The Pros and Cons of Instagram

In the developed economies of the 21st century, it is nigh unthinkable to leave home without a smartphone, the metallic extension of the human body. They are one of the most pervasive and disruptive technologies of the past hundred years, and have already invaded our minds. Recent data from New Relic, a company that monitors application performance, shows that four times more Android phones and tablets are activated each day than are babies born. We check those devices every six and a half minutes.


Are antidepressants really no better than sugar pills?

My grandma had an on-again, off-again relationship with antidepressants for her whole life. The cycle would begin with her lying in bed in the dark, crying and moaning. After months of persuasion the family would convince her that the level of sadness she was experiencing wasn’t normal and she’d start taking medication. After six weeks or so, she’d be out of bed, running errands, and even smiling. Once she reached that point, though, she’d stop taking her antidepressants, thinking that she didn’t need them anymore because she was happy. Then the cycle would begin again.


Tech age questions the definition of writing

Blogging, tweeting, texting, status updating – the list goes on. Whatever happened to long, handwritten notes to friends just because they were on your mind? And what about printed publications? Where are the stacks of magazines that once cluttered the coffee-tables all across America, or the poorly refolded Sunday paper that would still be on the kitchen table come Monday morning?


Religion shouldn’t be a taboo topic

For many young people, going to college inspires a sense of independence and self-discovery. Finally freed from parental control and oversight, students feel compelled to strike out on their own, forge their own identities and form their own opinions. Inherent in this feeling is a growing skepticism of the customs they’ve practiced since they were young and a growing willingness to challenge what their parents have always told them to be true. Nowhere is this more evident than in the tendency for college students to drift away from religion.


Hopkins strives to be more art-friendly

With the installation of Willem de Kooning’s Reclining Figure, the Hopkins public arts initiative has taken a major step toward making art a vital part of life at Hopkins.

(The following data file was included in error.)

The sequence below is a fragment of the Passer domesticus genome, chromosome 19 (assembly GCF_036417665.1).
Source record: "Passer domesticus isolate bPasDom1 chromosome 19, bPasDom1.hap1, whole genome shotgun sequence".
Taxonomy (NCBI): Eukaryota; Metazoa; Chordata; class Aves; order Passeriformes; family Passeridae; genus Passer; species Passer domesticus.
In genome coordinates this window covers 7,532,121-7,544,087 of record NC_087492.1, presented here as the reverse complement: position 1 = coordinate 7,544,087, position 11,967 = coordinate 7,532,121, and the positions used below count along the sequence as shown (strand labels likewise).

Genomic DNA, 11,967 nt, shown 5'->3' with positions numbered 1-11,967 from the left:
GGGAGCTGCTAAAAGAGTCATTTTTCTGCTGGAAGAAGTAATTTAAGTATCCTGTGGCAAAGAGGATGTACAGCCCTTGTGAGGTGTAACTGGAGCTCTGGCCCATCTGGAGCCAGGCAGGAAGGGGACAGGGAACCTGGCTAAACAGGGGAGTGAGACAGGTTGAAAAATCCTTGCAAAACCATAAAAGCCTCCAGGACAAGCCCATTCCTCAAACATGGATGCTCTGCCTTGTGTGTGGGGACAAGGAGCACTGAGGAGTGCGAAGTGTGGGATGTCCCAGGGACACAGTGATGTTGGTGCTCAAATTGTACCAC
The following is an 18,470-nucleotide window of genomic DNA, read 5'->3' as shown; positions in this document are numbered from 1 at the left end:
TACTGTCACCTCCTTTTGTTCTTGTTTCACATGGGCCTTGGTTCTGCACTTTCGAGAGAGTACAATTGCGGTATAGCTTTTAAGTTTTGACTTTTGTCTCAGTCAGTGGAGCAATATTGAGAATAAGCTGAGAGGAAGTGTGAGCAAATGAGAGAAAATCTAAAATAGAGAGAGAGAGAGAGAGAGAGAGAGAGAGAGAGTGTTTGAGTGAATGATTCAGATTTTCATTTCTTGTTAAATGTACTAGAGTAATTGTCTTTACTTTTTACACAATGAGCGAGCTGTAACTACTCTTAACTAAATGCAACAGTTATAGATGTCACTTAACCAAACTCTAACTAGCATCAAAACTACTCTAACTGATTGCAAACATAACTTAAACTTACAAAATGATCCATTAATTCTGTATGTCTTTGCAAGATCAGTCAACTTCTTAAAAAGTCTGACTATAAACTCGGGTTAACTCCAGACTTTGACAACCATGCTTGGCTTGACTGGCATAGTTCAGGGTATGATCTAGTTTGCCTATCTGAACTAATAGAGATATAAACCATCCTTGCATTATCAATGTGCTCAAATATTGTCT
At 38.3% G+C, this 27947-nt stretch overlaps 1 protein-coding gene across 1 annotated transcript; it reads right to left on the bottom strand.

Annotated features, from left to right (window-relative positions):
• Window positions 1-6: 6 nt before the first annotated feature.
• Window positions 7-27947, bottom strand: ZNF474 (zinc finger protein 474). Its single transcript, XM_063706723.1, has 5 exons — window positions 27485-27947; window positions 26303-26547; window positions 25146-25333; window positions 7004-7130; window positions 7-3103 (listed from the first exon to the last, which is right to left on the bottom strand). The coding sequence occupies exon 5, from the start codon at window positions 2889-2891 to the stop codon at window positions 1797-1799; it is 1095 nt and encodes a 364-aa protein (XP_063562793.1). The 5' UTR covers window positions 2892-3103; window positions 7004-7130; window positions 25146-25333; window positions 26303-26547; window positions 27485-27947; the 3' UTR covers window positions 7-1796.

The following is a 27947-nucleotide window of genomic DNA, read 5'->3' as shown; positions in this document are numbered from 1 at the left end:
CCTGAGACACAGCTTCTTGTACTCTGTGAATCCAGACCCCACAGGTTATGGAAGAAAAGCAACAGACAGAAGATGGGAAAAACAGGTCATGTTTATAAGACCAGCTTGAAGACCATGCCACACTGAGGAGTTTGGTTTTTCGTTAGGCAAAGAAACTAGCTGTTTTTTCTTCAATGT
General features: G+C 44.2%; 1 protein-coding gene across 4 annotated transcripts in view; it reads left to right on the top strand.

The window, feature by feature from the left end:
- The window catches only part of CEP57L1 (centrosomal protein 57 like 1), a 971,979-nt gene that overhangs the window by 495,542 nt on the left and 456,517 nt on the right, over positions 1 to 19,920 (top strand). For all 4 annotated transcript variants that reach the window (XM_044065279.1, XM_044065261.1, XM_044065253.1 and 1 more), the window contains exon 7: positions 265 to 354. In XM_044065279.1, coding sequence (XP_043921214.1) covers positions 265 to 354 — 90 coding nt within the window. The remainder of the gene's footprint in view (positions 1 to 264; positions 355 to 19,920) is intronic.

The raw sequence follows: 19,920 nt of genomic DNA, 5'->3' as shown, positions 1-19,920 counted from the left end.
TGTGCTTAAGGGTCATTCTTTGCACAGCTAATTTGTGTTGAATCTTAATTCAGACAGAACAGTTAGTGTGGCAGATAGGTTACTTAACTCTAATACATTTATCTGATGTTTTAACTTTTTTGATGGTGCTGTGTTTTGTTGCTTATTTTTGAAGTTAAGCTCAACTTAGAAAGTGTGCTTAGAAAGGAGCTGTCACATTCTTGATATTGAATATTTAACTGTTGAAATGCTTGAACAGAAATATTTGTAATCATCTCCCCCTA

Political dialogue is needed at Hopkins

Many bright students who live and study at Hopkins view themselves as politically active. However, on a larger scale, political dialogue remains silent. This is unfortunate because a strong political dialogue is essential to the college experience. As the university setting provides the ideal backdrop for debates between a large population of thoughtful, diverse peers, students should take advantage of expanding their views during their undergraduate years.


Tragedy illuminates support system

This past week, heavily armed terrorists killed more than 60 innocent civilians at the Westgate Shopping Mall in Nairobi, Kenya. Among the dead included 2004 SAIS alumna Elif Yavuz, her partner Ross Langdon and their unborn child. Langdon was an award-winning architect and humanitarian who designed buildings across Africa, specializing in human development and sustainability. Yavuz was a malaria specialist who had worked at the World Bank, conducted fieldwork with AIDS patients in Tanzania and Kenya and graduated from the Harvard School of Public Health last year. A member of the Clinton Foundation, she was visited by former President Clinton himself just a month before her death.


Feminist critics misinterpret meaning of hit song "Blurred Lines"

One of this summer’s biggest hits was the song “Blurred Lines” by Robin Thicke and Pharrell Williams. A catchy tune, upbeat background vocals and dance-able beat combined to help Thicke’s song reach number one on the Billboard charts - and stay there for the next 12 weeks. But the song also brought its fair share of controversy. At first, a risque music video full of topless dancers brought accusations that Thicke was demeaning and objectifying women. More recently, prominent feminists have released a series of articles and parody videos accusing the lyrics to Blurred Lines of endorsing rape and sexual assault, with one going so far as to call it a “rape anthem...about male desire and male dominance over a woman’s personal sexual agency.”